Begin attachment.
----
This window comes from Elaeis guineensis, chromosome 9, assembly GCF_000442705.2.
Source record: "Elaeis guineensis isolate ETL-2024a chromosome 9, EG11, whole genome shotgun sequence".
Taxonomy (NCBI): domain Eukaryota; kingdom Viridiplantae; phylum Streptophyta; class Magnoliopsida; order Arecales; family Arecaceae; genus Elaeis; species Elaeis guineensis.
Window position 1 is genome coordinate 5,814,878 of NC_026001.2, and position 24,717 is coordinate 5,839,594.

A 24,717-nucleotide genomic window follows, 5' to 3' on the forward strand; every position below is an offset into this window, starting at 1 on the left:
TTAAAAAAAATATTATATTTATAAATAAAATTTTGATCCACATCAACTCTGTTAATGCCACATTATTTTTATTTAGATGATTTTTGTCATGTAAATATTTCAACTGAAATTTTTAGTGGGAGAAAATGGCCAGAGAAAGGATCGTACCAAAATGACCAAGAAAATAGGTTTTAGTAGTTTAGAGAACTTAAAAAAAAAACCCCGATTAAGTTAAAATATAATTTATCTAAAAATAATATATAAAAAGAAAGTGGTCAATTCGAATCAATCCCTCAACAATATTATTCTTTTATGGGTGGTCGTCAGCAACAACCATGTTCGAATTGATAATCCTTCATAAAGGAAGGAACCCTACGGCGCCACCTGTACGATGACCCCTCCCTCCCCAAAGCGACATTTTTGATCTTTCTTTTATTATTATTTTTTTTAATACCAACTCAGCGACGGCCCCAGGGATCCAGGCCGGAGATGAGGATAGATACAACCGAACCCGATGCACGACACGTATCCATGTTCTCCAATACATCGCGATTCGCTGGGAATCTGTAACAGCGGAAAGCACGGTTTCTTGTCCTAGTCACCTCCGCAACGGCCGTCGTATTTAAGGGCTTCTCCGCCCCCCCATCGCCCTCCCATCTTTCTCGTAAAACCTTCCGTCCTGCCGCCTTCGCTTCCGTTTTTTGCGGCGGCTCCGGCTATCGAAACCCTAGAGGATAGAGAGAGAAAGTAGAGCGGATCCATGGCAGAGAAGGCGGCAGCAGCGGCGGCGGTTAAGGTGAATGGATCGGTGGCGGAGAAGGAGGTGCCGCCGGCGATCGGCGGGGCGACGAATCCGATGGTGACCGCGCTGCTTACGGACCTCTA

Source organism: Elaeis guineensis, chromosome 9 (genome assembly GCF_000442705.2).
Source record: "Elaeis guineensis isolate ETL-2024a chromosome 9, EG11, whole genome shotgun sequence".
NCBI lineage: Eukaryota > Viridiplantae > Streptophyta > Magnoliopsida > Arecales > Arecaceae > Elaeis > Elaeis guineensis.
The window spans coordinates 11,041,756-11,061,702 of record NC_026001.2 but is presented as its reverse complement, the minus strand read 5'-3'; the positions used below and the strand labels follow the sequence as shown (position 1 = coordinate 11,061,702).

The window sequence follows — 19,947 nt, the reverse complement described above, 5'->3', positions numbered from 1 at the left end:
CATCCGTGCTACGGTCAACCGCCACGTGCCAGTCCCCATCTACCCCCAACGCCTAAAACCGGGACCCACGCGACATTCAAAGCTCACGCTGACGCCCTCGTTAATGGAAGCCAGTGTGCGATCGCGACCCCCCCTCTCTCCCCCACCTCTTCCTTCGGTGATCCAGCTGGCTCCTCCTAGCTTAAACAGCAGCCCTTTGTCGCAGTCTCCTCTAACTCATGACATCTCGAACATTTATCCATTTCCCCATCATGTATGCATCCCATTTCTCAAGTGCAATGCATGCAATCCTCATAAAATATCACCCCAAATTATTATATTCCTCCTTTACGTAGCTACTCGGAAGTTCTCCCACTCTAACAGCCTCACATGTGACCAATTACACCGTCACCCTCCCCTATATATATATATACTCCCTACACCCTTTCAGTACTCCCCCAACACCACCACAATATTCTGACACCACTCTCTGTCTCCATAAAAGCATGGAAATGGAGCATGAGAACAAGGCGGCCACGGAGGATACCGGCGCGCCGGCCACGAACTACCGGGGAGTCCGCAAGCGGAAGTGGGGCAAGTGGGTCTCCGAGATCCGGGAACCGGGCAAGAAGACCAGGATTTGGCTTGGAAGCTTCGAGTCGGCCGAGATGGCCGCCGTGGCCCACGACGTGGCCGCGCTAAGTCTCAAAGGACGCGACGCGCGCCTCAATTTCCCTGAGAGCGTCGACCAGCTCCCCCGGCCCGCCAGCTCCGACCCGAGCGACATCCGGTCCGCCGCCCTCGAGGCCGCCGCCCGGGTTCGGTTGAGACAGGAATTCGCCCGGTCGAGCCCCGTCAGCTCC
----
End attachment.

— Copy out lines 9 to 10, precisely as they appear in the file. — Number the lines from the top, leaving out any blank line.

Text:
NCBI lineage: Eukaryota > Viridiplantae > Streptophyta > Magnoliopsida > Arecales > Arecaceae > Elaeis > Elaeis guineensis.
The window spans coordinates 11,041,756-11,061,702 of record NC_026001.2 but is presented as its reverse complement, the minus strand read 5'-3'; the positions used below and the strand labels follow the sequence as shown (position 1 = coordinate 11,061,702).